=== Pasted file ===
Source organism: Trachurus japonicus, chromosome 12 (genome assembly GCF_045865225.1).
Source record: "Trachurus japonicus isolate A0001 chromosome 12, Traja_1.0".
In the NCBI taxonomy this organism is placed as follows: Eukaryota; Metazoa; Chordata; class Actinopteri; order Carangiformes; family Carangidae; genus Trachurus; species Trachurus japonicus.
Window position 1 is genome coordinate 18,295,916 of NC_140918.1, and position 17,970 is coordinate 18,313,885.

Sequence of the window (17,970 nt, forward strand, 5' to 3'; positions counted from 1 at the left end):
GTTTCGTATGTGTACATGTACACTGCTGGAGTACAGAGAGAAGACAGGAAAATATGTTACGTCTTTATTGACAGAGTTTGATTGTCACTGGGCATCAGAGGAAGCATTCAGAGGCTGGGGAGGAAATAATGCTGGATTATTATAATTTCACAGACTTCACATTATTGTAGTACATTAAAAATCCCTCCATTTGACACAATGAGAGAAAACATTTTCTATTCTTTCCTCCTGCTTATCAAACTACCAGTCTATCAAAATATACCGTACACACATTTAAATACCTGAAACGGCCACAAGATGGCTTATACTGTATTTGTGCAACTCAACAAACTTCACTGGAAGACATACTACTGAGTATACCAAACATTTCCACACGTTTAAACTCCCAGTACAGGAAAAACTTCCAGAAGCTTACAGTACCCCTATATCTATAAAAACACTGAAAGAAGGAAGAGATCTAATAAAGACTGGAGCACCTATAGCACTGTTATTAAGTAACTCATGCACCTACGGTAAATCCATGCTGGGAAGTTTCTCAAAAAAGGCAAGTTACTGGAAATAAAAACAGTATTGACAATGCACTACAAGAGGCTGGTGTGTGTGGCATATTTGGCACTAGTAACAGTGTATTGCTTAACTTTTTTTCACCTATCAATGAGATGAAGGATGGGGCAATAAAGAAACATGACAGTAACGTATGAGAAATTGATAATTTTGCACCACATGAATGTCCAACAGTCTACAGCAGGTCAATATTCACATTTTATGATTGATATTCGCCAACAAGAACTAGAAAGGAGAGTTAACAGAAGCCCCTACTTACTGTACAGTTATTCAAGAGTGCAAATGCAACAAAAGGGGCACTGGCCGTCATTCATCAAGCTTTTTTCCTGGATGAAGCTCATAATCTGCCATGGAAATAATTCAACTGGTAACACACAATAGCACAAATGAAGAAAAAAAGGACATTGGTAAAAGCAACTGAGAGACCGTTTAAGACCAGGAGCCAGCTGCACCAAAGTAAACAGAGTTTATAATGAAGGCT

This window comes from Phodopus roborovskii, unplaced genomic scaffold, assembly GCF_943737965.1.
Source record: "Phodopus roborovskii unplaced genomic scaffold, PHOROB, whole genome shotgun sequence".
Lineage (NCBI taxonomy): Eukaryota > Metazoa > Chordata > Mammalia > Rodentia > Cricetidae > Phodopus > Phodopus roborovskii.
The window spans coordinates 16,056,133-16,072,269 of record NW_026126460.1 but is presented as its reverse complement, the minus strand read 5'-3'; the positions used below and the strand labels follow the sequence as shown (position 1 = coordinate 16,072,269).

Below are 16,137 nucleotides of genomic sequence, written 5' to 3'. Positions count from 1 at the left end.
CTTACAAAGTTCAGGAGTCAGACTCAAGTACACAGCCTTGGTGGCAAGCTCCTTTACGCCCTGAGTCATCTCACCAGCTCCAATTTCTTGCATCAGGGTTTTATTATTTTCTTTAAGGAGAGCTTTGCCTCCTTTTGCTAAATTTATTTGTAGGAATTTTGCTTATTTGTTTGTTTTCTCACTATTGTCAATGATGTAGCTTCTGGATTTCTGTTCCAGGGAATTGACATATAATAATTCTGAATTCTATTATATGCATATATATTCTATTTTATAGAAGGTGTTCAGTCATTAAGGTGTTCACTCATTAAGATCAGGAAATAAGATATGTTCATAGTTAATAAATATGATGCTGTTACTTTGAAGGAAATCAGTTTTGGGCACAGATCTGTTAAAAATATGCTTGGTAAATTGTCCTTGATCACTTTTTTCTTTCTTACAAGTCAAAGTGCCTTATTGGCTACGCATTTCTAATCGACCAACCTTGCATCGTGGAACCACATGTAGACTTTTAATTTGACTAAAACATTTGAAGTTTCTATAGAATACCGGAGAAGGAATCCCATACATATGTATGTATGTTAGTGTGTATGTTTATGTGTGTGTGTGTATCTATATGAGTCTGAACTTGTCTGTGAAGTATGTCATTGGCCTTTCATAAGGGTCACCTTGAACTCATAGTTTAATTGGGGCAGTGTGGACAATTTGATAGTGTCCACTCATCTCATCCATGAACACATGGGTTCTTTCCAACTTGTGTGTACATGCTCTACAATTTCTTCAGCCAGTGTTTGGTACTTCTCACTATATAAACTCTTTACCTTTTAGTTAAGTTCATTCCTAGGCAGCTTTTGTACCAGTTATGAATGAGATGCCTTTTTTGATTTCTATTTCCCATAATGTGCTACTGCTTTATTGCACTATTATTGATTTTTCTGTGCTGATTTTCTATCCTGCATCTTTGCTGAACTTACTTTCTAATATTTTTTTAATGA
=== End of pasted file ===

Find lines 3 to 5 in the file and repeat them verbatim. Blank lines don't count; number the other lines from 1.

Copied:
In the NCBI taxonomy this organism is placed as follows: Eukaryota; Metazoa; Chordata; class Actinopteri; order Carangiformes; family Carangidae; genus Trachurus; species Trachurus japonicus.
Window position 1 is genome coordinate 18,295,916 of NC_140918.1, and position 17,970 is coordinate 18,313,885.

Sequence of the window (17,970 nt, forward strand, 5' to 3'; positions counted from 1 at the left end):